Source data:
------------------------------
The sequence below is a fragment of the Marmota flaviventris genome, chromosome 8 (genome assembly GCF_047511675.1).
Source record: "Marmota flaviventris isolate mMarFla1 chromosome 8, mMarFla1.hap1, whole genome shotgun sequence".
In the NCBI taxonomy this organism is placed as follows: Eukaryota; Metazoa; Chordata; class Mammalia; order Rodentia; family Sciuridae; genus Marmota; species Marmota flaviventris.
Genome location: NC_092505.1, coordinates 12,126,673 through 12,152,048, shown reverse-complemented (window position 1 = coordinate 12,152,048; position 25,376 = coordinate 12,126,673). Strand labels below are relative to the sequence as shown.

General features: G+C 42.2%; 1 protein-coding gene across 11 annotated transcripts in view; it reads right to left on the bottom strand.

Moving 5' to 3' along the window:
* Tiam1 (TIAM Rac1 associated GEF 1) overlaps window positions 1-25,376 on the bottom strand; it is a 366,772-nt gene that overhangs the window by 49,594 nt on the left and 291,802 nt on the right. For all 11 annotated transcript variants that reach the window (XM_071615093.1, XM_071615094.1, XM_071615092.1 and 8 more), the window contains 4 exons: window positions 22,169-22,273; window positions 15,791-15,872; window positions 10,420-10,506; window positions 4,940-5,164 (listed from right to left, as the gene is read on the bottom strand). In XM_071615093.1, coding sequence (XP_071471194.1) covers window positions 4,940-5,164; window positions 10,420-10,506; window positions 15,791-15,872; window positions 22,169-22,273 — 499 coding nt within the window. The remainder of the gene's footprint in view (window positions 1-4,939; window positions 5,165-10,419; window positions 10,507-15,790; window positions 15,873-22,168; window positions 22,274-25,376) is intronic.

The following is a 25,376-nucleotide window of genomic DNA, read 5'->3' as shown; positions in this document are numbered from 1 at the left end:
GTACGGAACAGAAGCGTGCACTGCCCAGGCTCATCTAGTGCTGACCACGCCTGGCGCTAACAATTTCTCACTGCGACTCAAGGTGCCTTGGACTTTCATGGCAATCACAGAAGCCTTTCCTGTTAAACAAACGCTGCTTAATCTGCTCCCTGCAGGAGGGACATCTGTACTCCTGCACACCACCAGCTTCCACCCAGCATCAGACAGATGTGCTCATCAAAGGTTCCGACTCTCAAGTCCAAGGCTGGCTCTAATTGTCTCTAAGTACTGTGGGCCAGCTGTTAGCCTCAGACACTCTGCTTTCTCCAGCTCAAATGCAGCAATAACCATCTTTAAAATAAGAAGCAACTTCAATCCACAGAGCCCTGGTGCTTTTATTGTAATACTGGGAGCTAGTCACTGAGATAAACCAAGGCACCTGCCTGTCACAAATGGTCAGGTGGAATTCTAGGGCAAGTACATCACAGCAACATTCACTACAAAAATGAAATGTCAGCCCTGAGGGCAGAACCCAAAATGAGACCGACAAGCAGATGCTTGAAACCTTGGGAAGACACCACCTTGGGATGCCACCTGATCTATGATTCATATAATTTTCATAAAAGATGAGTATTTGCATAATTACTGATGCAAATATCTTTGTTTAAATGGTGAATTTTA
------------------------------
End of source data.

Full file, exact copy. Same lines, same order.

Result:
The sequence below is a fragment of the Marmota flaviventris genome, chromosome 8 (genome assembly GCF_047511675.1).
Source record: "Marmota flaviventris isolate mMarFla1 chromosome 8, mMarFla1.hap1, whole genome shotgun sequence".
In the NCBI taxonomy this organism is placed as follows: Eukaryota; Metazoa; Chordata; class Mammalia; order Rodentia; family Sciuridae; genus Marmota; species Marmota flaviventris.
Genome location: NC_092505.1, coordinates 12,126,673 through 12,152,048, shown reverse-complemented (window position 1 = coordinate 12,152,048; position 25,376 = coordinate 12,126,673). Strand labels below are relative to the sequence as shown.

General features: G+C 42.2%; 1 protein-coding gene across 11 annotated transcripts in view; it reads right to left on the bottom strand.

Moving 5' to 3' along the window:
* Tiam1 (TIAM Rac1 associated GEF 1) overlaps window positions 1-25,376 on the bottom strand; it is a 366,772-nt gene that overhangs the window by 49,594 nt on the left and 291,802 nt on the right. For all 11 annotated transcript variants that reach the window (XM_071615093.1, XM_071615094.1, XM_071615092.1 and 8 more), the window contains 4 exons: window positions 22,169-22,273; window positions 15,791-15,872; window positions 10,420-10,506; window positions 4,940-5,164 (listed from right to left, as the gene is read on the bottom strand). In XM_071615093.1, coding sequence (XP_071471194.1) covers window positions 4,940-5,164; window positions 10,420-10,506; window positions 15,791-15,872; window positions 22,169-22,273 — 499 coding nt within the window. The remainder of the gene's footprint in view (window positions 1-4,939; window positions 5,165-10,419; window positions 10,507-15,790; window positions 15,873-22,168; window positions 22,274-25,376) is intronic.

The following is a 25,376-nucleotide window of genomic DNA, read 5'->3' as shown; positions in this document are numbered from 1 at the left end:
GTACGGAACAGAAGCGTGCACTGCCCAGGCTCATCTAGTGCTGACCACGCCTGGCGCTAACAATTTCTCACTGCGACTCAAGGTGCCTTGGACTTTCATGGCAATCACAGAAGCCTTTCCTGTTAAACAAACGCTGCTTAATCTGCTCCCTGCAGGAGGGACATCTGTACTCCTGCACACCACCAGCTTCCACCCAGCATCAGACAGATGTGCTCATCAAAGGTTCCGACTCTCAAGTCCAAGGCTGGCTCTAATTGTCTCTAAGTACTGTGGGCCAGCTGTTAGCCTCAGACACTCTGCTTTCTCCAGCTCAAATGCAGCAATAACCATCTTTAAAATAAGAAGCAACTTCAATCCACAGAGCCCTGGTGCTTTTATTGTAATACTGGGAGCTAGTCACTGAGATAAACCAAGGCACCTGCCTGTCACAAATGGTCAGGTGGAATTCTAGGGCAAGTACATCACAGCAACATTCACTACAAAAATGAAATGTCAGCCCTGAGGGCAGAACCCAAAATGAGACCGACAAGCAGATGCTTGAAACCTTGGGAAGACACCACCTTGGGATGCCACCTGATCTATGATTCATATAATTTTCATAAAAGATGAGTATTTGCATAATTACTGATGCAAATATCTTTGTTTAAATGGTGAATTTTA